TPP-2014-07-Paying the FreightBy Duke Hanson

Whether you live in, work in, or just visit dense urban centers, it is likely that you’ve had to run the on-street gauntlet of double-parked delivery vehicles. Certainly, the Federal Highway Administration (FHWA) has noticed, as that agency attributes a significant amount of city gridlock to restrictions on freight movement, including a lack of adequate parking space for these types of vehicles. It has been estimated that delivery trucks parked curbside in downtown areas cause 947,000 hours of vehicle delay annually.

We know trucks operated by FedEx, UPS, the U.S. Postal Service, and others are essential to urban commerce; businesses and commercial establishments depend on the delivery of goods and services. And with the rise of Internet shopping, courier and delivery services are more important to urban commerce than ever.

Given the dependency on their services, operators of large and small commercial vehicle fleets are important stakeholders in the parking community. And, as with all stakeholders, policies and mechanisms must be put in place to support their interests. For example, some cities have urged delivery fleets to shift their deliveries to off-peak times. Restricting on-street parking meter use to delivery vehicles only during periods of low demand is another strategy that has been well-received by this constituency. Regardless of the measures put in place, it is safe to assume that delivery vehicles will continue to park in an illegal manner—double parked, in crosswalks, in front of fire hydrants, etc.—and continue to get parking tickets in mass quantities.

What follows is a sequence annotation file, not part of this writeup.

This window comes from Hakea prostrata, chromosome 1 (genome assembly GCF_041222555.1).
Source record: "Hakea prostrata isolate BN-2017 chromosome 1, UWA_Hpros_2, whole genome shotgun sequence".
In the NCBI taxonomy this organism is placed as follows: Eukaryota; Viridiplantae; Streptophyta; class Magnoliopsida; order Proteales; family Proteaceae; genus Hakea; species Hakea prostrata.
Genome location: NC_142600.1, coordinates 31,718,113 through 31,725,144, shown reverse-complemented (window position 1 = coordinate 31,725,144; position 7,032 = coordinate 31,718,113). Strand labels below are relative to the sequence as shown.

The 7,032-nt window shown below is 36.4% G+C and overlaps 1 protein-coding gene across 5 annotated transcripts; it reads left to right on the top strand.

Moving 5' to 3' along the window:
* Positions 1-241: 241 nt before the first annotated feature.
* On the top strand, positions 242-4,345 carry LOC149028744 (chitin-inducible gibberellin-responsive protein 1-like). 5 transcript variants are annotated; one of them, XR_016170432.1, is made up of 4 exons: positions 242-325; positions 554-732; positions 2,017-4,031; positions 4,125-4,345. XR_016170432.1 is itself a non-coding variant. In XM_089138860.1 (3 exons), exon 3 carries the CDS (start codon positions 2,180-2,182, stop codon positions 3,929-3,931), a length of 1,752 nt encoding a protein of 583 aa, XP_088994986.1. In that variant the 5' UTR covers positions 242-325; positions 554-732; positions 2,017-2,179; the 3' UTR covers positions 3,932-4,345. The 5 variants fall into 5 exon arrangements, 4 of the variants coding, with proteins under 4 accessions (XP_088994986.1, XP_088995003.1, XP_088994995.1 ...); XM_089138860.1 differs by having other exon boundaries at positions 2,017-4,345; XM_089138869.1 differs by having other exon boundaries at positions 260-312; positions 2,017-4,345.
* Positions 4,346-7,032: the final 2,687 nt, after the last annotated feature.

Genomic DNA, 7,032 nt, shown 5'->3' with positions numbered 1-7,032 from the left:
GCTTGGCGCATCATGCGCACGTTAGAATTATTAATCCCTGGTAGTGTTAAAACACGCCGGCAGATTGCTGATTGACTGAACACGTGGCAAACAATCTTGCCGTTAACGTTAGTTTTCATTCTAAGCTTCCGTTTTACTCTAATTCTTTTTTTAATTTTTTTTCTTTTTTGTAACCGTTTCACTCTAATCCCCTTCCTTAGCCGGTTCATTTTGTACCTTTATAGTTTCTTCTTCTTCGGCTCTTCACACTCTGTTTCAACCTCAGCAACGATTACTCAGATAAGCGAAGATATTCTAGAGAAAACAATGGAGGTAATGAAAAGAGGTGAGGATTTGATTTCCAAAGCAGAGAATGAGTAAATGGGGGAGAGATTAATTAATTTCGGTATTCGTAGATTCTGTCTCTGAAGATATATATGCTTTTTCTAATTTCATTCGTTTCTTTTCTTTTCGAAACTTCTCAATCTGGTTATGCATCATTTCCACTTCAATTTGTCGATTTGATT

Doing Business
In New York City (NYC), 20 to 30 percent of the approximately 10 million parking tickets write each year are issued to commercial/delivery companies. During the first three months of 2013, FedEx amassed $1.8 million worth of NYC parking violations. Similarly, UPS reports that it pays NYC more than $1 million in parking fines each quarter.

For large package and freight shipping companies, the dollars spent paying parking tickets are just another operating cost, but that cost is significant. As referenced in Crain’s New York Business in May, “The cost to businesses is steep, but the windfall for the city is huge: an expected $550 million this year from parking violations, compared with $197 million from parking meters.” In most cases, the larger fleet operators consider this a cost of doing business—a cost that is surely passed along to their customers.